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Howling when I'm out(9 Posts)
I did separation training when my dog was a puppy and she's since been fine being left home alone. I never left her more than a few hours and she'd play with food-based games while I was out (I have pet cameras set up to check she's ok).
Earlier this year she was poorly, so she wasn't left alone for several months. If I needed to go out, she went to daycare or friends/family so they could keep an eye on her.
She's now well again, so last week I had a Dr appointment and was out for an hour. She howled by the front door, paced back and forth, and wouldn't play her food games. She didn't settle once during the hour. It was heart breaking.
Since then, she's been really clingy - always wanting to sit on my knee and following me around.
Will the same separation training I did as a puppy work again now she's an adult? i.e., putting coat on, taking it off; picking up keys, putting keys down; leaving house for a few seconds, ignoring her when I come back in; not making any fuss leaving or coming back in; gradually increasing time I leave the house for?
Or do I need to do something differently with her now being so clingy/an adult?
Should I stop letting her sit on my knee? I think she's doing this to try and stop me leaving her.
My dog used to be ok as a puppy then had to be admitted to the vets for several days a few times. After each vet admission he became very scared and had anxiety around us leaving him which was understandable really as we had abandoned him in the scary vets .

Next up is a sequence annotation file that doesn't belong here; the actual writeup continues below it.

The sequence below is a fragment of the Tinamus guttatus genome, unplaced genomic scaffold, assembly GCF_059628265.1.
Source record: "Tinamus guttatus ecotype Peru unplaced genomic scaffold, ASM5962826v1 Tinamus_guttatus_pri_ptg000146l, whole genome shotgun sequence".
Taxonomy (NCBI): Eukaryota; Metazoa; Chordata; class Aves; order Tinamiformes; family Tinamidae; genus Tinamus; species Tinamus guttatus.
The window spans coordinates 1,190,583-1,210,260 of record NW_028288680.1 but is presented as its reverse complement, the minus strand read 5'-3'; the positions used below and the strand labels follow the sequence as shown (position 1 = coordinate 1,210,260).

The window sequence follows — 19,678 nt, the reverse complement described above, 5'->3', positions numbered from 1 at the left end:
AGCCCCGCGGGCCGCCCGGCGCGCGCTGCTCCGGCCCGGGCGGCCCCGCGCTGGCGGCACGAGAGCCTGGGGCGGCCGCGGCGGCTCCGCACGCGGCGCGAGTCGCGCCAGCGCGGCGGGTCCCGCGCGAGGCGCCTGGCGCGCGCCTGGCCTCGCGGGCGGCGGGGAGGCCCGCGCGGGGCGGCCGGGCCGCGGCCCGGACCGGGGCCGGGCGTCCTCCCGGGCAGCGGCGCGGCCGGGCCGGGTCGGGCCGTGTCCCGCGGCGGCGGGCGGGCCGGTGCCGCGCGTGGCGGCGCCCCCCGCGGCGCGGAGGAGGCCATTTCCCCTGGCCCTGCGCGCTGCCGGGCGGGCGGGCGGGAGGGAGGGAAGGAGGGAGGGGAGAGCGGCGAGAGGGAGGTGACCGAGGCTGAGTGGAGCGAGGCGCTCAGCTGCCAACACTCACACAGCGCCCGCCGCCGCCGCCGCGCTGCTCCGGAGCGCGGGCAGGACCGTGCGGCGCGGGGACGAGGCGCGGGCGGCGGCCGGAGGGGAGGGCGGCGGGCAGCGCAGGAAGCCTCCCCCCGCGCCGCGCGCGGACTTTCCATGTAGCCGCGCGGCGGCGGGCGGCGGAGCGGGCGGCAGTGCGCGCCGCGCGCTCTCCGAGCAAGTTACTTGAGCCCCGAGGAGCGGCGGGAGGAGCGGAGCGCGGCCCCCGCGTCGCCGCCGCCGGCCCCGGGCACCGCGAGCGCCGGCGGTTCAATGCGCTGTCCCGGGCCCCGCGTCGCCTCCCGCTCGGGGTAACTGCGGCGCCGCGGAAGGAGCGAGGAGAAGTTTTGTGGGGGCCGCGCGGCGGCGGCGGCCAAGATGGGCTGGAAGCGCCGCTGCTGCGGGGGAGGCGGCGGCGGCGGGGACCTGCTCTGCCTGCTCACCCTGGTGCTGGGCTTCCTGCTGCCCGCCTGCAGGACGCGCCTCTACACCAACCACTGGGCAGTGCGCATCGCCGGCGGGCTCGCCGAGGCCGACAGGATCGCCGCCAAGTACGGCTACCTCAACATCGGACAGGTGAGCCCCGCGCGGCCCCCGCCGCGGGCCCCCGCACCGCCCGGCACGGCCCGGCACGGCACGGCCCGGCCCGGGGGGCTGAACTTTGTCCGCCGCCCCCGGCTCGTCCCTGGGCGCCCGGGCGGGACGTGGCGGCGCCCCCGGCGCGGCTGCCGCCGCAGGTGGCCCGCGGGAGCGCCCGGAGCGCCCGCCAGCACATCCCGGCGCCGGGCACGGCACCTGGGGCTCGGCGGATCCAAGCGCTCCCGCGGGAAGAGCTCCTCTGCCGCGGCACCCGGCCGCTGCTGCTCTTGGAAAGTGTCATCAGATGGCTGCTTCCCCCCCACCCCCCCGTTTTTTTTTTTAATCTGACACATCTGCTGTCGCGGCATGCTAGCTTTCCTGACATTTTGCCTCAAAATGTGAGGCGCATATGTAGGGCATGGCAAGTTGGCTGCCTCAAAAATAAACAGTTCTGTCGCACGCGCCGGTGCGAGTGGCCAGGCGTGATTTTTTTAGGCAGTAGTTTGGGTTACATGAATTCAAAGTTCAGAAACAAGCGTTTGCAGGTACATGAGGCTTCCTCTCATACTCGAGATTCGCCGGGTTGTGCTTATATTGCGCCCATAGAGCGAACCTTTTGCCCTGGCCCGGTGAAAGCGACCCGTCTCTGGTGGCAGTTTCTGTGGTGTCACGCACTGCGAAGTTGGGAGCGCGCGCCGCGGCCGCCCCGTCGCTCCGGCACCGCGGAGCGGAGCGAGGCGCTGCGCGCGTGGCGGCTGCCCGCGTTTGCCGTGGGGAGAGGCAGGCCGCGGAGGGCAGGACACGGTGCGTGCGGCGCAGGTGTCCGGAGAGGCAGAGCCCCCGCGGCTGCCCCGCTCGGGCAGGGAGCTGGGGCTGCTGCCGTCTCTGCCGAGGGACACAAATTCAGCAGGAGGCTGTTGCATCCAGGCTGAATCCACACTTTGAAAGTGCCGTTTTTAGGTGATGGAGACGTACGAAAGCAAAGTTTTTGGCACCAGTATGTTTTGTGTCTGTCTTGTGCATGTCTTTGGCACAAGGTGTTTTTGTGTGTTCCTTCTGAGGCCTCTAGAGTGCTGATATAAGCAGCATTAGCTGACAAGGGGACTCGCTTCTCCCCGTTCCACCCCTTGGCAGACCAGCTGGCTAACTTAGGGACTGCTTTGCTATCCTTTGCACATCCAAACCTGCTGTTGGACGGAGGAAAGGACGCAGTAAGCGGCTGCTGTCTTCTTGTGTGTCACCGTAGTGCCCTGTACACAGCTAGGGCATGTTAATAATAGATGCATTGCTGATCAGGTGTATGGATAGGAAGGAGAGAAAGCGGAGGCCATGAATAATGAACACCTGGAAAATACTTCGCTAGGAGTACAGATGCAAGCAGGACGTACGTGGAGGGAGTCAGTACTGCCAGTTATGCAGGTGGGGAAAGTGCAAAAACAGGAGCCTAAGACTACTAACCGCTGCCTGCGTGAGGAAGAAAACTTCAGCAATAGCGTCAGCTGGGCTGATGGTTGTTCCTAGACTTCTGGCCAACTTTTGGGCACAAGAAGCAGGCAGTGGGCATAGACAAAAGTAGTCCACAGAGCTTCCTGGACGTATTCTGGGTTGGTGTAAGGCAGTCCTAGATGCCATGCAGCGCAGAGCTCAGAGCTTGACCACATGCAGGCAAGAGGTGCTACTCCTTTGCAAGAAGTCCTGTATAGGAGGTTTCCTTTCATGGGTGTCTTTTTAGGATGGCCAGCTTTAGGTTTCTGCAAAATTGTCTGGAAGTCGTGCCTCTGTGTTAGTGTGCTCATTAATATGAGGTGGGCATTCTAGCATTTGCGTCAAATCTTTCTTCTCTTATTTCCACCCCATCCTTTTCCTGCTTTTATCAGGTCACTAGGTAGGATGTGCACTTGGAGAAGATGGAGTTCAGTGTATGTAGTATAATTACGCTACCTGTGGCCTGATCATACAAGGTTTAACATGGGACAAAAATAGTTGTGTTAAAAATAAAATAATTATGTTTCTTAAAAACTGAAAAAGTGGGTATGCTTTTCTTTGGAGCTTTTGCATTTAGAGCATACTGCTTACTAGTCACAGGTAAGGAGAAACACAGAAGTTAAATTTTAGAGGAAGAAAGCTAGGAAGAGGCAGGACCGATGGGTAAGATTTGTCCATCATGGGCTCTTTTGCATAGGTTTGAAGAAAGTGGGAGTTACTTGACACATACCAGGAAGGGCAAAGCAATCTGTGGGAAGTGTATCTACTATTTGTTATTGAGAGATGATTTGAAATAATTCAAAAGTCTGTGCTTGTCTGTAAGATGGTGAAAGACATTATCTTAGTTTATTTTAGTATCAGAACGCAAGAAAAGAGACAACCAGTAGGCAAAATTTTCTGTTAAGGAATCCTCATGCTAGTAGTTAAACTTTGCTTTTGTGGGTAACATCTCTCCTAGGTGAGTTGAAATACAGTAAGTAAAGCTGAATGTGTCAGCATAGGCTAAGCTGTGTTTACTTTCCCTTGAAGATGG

I just went back to basics on the leaving front, gradually increasing the time etc and he is now back to being left alone for up to 3 hours.
Sorry to hear she is anxious. Yes, I'd do what you did with her as a puppy. She just needs gently reminding that you are coming back. The picking up keys, putting on coat and not going anywhere, etc. will help her desensitise her and will stop her anxiety levels rising when she thinks you might be leaving. I've been through something similar and simply repeated our puppy training as you suggest. I would also allow her to sit on your knee when she wants to
The main things that worked for us were:
- absolutely no fuss when returning home. Returning home is not a big deal! I had to actively ignore mine until she had settled down after a minute or so. I miss the welcome home excitement but it's necessary to avoid her becoming worried when I'm gone.
- rinse and repeat the leaving cues many times for many different short durations until you can jangle your keys and she doesn't bat an eyelid. Same with putting your coat on, getting your bag, etc.
- perhaps use the food based games/activities periodically while you are also home at the moment so she doesn't jsut associate them with being alone, at least while she is anxious about it.
Good luck, am sure she will be ok.
Thank you, both - that's really helpful advice.
I'm glad you said let her sit on my knee because it just feels too cruel to ignore that
If she's feeling more anxious or stressed since being ill/the change to her normal routine, I would imagine she's coming to you for comfort and because she loves being close to you, not because she's trying to stop you leaving good luck with going back to basics, let us know how she gets on.
Oh yes, that makes more sense actually. Ahhh my poor girl - my heart breaks for her. I wish I could just tell her I'll always come back!
I'll do this for a while and will come back to let you know how we get on.
It's awful isn't it that you just can't make them understand that you aren't abandoning them and you will be back.
Yes it really is awful The howling was like no noise I've ever heard from her before - she sounded so distressed. And I thought I knew every bark, whine and grumble she makes.
Yes, the training would be a good place to start. She responded well to it from what you know, so she should pick it up again. Lots of love, attention and reassurance for her and I'm sure she'll be back to herself. Poor wee lass.